Sensible Winter Settings To Keep Victorians Protected

As part of Victoria’s ongoing management of the coronavirus pandemic, Minister for Health Martin Foley has made modest and sensible changes to pandemic orders to allow Victorians to live safely with COVID-19 while reducing transmission and hospitalisations.

The Acting Chief Health Officer has provided advice that while some key measures can be safely lifted, others should remain until the end of winter. These changes to the pandemic orders come into effect from 11.59pm Friday 24 June.

Masks must still be worn on public transport, taxis, ride shares, and planes – but in line with the recent AHPPC statement, will no longer be required at airports. Masks are also still required in sensitive settings such as hospitals and care facilities.

Positive cases must still isolate for seven days from the day they took their test but may now leave home to drive a household member directly to or from education or work without leaving their vehicle. They can also leave home to get medical care, a COVID-19 test, or in an emergency, including the risk of harm.

To continue to protect the most vulnerable through winter, workers who interact with a vulnerable person will still require three COVID-19 vaccine doses. This includes residential aged care and disability care, healthcare, and custodial and emergency services, including police.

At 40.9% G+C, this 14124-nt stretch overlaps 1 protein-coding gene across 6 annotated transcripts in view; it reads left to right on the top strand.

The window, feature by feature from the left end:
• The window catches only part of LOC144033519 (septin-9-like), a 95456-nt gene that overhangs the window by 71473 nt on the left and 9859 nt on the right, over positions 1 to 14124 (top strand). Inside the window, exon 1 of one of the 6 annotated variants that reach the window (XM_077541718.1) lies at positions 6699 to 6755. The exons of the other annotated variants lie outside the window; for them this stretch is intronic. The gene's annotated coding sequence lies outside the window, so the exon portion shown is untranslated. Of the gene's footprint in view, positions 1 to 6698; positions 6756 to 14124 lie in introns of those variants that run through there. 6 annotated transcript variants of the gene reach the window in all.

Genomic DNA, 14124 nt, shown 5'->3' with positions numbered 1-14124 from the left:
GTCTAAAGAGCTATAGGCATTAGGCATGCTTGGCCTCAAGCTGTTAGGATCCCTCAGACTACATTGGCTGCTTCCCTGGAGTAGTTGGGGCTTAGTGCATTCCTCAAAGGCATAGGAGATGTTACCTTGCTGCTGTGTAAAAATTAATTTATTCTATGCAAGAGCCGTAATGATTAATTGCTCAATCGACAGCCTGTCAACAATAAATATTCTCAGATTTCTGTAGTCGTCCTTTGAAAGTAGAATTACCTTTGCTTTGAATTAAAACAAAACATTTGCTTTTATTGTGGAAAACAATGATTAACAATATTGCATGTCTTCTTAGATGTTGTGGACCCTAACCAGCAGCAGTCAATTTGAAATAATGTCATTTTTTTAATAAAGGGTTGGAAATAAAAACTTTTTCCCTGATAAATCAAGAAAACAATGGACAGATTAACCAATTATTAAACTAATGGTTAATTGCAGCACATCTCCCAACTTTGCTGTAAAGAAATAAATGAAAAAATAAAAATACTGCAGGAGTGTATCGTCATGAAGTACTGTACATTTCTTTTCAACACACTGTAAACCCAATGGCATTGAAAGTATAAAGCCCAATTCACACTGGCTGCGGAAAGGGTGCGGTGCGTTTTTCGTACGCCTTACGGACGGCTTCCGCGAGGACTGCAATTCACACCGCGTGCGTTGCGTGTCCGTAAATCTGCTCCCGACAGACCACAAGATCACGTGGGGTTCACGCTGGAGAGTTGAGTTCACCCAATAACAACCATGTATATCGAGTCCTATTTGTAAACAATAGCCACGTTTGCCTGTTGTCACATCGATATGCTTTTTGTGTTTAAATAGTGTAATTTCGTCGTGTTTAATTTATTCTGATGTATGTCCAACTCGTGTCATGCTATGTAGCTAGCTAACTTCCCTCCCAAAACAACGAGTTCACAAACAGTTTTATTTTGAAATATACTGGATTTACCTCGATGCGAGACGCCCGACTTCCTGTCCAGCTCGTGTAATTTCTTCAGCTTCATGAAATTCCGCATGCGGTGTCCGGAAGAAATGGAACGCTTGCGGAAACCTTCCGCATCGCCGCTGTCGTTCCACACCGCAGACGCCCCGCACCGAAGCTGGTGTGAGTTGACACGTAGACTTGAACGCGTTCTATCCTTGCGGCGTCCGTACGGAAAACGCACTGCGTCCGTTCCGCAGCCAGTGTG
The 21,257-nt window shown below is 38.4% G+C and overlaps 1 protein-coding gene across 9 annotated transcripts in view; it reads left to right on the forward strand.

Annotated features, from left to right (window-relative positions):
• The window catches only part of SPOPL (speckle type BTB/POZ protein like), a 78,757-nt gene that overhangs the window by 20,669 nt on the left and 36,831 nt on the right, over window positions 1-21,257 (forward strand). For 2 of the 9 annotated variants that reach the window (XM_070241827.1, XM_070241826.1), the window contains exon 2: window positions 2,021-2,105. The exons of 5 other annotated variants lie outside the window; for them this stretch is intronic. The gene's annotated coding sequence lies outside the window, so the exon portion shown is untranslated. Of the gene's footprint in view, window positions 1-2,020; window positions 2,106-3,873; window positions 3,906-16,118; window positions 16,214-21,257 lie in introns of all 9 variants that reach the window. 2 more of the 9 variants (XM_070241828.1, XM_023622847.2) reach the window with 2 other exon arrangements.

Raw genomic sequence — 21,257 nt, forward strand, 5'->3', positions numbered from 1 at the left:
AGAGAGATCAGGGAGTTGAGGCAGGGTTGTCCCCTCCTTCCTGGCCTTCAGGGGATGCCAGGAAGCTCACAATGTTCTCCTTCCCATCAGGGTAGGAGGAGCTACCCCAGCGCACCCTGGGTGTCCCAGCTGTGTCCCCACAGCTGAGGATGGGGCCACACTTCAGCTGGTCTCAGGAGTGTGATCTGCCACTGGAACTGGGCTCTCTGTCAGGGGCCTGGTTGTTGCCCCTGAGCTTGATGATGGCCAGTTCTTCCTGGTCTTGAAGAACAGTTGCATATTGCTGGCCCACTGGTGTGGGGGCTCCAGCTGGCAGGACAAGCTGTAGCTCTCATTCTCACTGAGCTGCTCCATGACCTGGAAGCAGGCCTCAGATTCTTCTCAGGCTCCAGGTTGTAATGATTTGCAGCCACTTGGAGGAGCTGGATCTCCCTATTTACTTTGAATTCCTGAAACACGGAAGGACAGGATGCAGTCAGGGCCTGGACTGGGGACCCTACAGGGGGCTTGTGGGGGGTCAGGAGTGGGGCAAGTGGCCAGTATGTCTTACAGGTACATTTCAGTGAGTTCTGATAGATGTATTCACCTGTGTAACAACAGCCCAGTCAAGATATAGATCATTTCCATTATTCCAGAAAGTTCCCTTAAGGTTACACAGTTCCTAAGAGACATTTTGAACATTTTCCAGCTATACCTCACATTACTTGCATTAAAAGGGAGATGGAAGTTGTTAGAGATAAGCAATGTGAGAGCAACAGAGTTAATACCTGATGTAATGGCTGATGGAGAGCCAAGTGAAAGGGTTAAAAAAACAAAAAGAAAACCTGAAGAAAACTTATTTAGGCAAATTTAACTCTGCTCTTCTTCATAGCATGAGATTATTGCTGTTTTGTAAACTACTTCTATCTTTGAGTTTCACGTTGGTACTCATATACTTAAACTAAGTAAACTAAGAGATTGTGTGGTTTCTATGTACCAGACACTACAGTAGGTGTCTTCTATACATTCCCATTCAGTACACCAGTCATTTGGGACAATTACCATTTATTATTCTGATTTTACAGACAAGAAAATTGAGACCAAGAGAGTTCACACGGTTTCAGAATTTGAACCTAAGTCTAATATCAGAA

Government imposed third dose mandates in education, food distribution, meat and seafood processing and quarantine accommodation sectors will be lifted. In line with other jurisdictions around Australia, vaccination policies will be the responsibility of individual workplaces.

As almost 95 per cent of Victorians 12 and older have had two COVID-19 doses, rules requiring general workers to work from home, unless they are double-vaccinated are lifted. Employers will still be able to set their own workplace conditions.

Visitor caps to care facilities, including residential aged care and disability are removed, with residents able to see any number of people as long as they test negative on a rapid antigen test that day.

If a test is unavailable, a person can only be present for limited reasons such as end-of-life visits. Centres may introduce their own visitor rules to respond to local risk.

The update to pandemic orders was made after consultation with the Acting Chief Health Officer and consideration of their advice. The Minister’s Statement of Reasons and the Acting CHO’s advice will be published on the Department of Health’s website within seven days of the orders coming into effect.